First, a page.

Back when I was first really getting into anime, the thing I was into that a lot of other guys weren’t was shoujo. Sure you had your Sailor Moon fans and all, but it was the genre I truly enjoyed, even if others might make fun of me for it, and I was dedicated to finding more. I considered myself an aficionado of shoujo.
But that was years ago. When I looked back recently, I realized that my knowledge and experience with shoujo had been far outstripped by those areas in other genres. When I look at my manga collection now, the majority of it is seinen, and there are just a lot of titles and authors in shoujo that are unknown to me. What happened to the kid who loved his Cardcaptor Sakura?
That’s why as of late I’ve been upping my shoujo manga intake from all genres. Whether it’s newer stuff like Gakuen Alice and Penguin Revolution, or old classics like Attack No. 1, Swan, and Candy Candy, I’ve set a loose goal of bringing myself up to speed and having people say, “There’s a guy who knows a lot about shoujo manga!”
And of course I’m enjoying myself along the way.
The year was 1973, and a young anime studio named Madhouse began work on its first big series, an adaptation of a popular tennis manga called Ace o Nerae! or Aim for the Ace! as it translates in English. Running 26 episodes, it was directed by Dezaki Osamu and had character designs by Sugino Akio, a duo that continues to work together even to this day, including Rose of Versailles, the 90s Black Jack OVAs, and Space Adventure Cobra. They also worked together on every other anime adaptation of Aim for the Ace!
With that in mind, I thought it’d be interesting to just put the openings of each of the Ace series next to each other, if only to see how time, money, and experience have affected the same series over the course of two decades.
1973’s Ace o Nerae!
1978s Shin Ace o Nerae!
1988’s Ace o Nerae 2!
It might be a little unfair to compare openings, but I feel that doing so is a good indicator for seeing how an anime series wishes to be first seen. When you look at the 1973 opening vs the 1978 opening though, you can already see a world of difference. Character designs in Shin Ace are cleaner and more consistent, perhaps at the expense of some of the wild and untamed artwork that characterizes the original. Everything is also much-better animated, with fewer visible shortcuts being taken. Fast forward to 1988 and of course you can see a huge change, brought on by overall progress in anime, an OVA-level budget and changing visual trends in anime (and in real-world fashion). Keep in mind though that unlike, say, Cutie Honey, where each incarnation is done by a different studio and different people at the helm, Ace 2 has the same core team as the first Ace, and what you’re seeing here is direct evidence of how they changed over the course of 15 years.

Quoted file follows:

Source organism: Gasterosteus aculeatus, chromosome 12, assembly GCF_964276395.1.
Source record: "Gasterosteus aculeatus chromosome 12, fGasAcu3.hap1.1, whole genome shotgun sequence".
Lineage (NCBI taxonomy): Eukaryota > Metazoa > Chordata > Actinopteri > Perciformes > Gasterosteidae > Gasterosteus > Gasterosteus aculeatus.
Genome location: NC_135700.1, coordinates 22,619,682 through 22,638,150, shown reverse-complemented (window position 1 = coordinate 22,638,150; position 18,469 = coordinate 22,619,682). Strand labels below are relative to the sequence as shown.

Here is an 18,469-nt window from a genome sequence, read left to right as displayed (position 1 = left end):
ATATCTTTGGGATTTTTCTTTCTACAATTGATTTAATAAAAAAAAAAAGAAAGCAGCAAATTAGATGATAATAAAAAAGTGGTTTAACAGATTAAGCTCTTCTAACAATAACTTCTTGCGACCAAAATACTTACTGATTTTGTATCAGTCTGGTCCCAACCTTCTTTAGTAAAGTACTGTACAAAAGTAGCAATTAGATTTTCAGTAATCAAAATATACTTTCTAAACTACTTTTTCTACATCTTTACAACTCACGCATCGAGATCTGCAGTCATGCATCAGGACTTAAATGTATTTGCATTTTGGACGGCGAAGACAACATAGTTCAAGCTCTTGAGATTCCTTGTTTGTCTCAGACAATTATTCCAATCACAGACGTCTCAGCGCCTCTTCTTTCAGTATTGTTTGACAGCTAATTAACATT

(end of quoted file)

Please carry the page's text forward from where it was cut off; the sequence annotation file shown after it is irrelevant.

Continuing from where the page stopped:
I think the biggest difference between the original and the later series is that by the time of Shin Ace, the anime is actively trying to portray human figures in a three-dimensional space, and Ace 2 even moreso. If you look at the original TV series, even in the opening it never wants to tell you exactly where the characters are in any given moment. It feels closer to a manga brought to life, for better or worse. In that regard, I feel that the original has a certain charm that the others lack, the kind of appeal that comes from seeing just how much people could do with so little.
Really though, I just think they should have kept the hair from the first TV series throughout each incarnation. That includes the live-action series from a few years ago.
Having watched just the first episode of the classic anime Ace o Nerae!, my love affair with 70s-era classic shoujo has been rekindled. Not that it really died down in the first place.
However, this isn’t really about the content of the story but rather just the visuals, and not even in regards to the characters. Shoujo anime of that era, including Ace o Nerae!, have incredibly gorgeous backgrounds and just artwork in general, though they suffer quite a bit in the animation department. I think it’s a fair trade-off though, as the action and fluidity of animation or lack thereof are minor losses when we get shots this incredible.
Repeating the flower pattern seen in her night gown into the plaid background unifies the entire image.
This image almost borders on abstraction, but not in the confusing way. I love this style.
Particularly strong use of color here, as the building and trees blend together.
And I can’t say enough about this background. It looks like it was created with water colors, and it works far better than any approach I’ve seen for indicating melodramatic shock.
Shows like Zetsubou-sensei kind of have a similar effect as far as modern shows go, and Nana and Honey and Clover for example also have excellent cinematography, but they simply lack the rough yet gentle edge of classic shoujo.